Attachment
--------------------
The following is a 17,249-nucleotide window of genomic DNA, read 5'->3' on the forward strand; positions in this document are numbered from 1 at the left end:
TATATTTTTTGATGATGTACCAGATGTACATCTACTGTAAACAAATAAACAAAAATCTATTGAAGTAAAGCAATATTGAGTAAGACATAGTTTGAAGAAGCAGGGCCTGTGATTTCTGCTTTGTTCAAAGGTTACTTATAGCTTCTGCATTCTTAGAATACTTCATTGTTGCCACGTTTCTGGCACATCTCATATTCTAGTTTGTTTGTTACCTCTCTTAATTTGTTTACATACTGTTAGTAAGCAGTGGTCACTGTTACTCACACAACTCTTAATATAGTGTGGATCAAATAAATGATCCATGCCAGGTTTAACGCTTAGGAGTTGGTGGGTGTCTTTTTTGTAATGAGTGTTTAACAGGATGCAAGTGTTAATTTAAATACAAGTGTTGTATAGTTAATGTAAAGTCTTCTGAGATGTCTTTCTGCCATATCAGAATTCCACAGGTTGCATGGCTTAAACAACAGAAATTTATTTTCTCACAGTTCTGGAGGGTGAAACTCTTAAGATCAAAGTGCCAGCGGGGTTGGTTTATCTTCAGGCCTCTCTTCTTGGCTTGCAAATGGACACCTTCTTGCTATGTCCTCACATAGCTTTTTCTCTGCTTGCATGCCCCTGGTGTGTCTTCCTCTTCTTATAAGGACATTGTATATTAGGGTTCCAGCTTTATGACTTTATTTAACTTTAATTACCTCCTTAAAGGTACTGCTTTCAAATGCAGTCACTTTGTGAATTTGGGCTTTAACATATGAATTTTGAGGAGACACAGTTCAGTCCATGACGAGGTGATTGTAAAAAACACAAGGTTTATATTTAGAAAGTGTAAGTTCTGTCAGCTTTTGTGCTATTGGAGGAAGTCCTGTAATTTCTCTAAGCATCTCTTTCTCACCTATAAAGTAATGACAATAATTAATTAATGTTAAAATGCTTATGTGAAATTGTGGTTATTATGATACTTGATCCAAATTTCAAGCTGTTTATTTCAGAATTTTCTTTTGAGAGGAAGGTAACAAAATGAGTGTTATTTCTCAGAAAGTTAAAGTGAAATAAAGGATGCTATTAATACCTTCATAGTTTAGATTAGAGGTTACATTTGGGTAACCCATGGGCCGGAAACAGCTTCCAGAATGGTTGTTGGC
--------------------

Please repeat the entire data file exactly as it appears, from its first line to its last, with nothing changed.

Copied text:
The following is a 17,249-nucleotide window of genomic DNA, read 5'->3' on the forward strand; positions in this document are numbered from 1 at the left end:
TATATTTTTTGATGATGTACCAGATGTACATCTACTGTAAACAAATAAACAAAAATCTATTGAAGTAAAGCAATATTGAGTAAGACATAGTTTGAAGAAGCAGGGCCTGTGATTTCTGCTTTGTTCAAAGGTTACTTATAGCTTCTGCATTCTTAGAATACTTCATTGTTGCCACGTTTCTGGCACATCTCATATTCTAGTTTGTTTGTTACCTCTCTTAATTTGTTTACATACTGTTAGTAAGCAGTGGTCACTGTTACTCACACAACTCTTAATATAGTGTGGATCAAATAAATGATCCATGCCAGGTTTAACGCTTAGGAGTTGGTGGGTGTCTTTTTTGTAATGAGTGTTTAACAGGATGCAAGTGTTAATTTAAATACAAGTGTTGTATAGTTAATGTAAAGTCTTCTGAGATGTCTTTCTGCCATATCAGAATTCCACAGGTTGCATGGCTTAAACAACAGAAATTTATTTTCTCACAGTTCTGGAGGGTGAAACTCTTAAGATCAAAGTGCCAGCGGGGTTGGTTTATCTTCAGGCCTCTCTTCTTGGCTTGCAAATGGACACCTTCTTGCTATGTCCTCACATAGCTTTTTCTCTGCTTGCATGCCCCTGGTGTGTCTTCCTCTTCTTATAAGGACATTGTATATTAGGGTTCCAGCTTTATGACTTTATTTAACTTTAATTACCTCCTTAAAGGTACTGCTTTCAAATGCAGTCACTTTGTGAATTTGGGCTTTAACATATGAATTTTGAGGAGACACAGTTCAGTCCATGACGAGGTGATTGTAAAAAACACAAGGTTTATATTTAGAAAGTGTAAGTTCTGTCAGCTTTTGTGCTATTGGAGGAAGTCCTGTAATTTCTCTAAGCATCTCTTTCTCACCTATAAAGTAATGACAATAATTAATTAATGTTAAAATGCTTATGTGAAATTGTGGTTATTATGATACTTGATCCAAATTTCAAGCTGTTTATTTCAGAATTTTCTTTTGAGAGGAAGGTAACAAAATGAGTGTTATTTCTCAGAAAGTTAAAGTGAAATAAAGGATGCTATTAATACCTTCATAGTTTAGATTAGAGGTTACATTTGGGTAACCCATGGGCCGGAAACAGCTTCCAGAATGGTTGTTGGC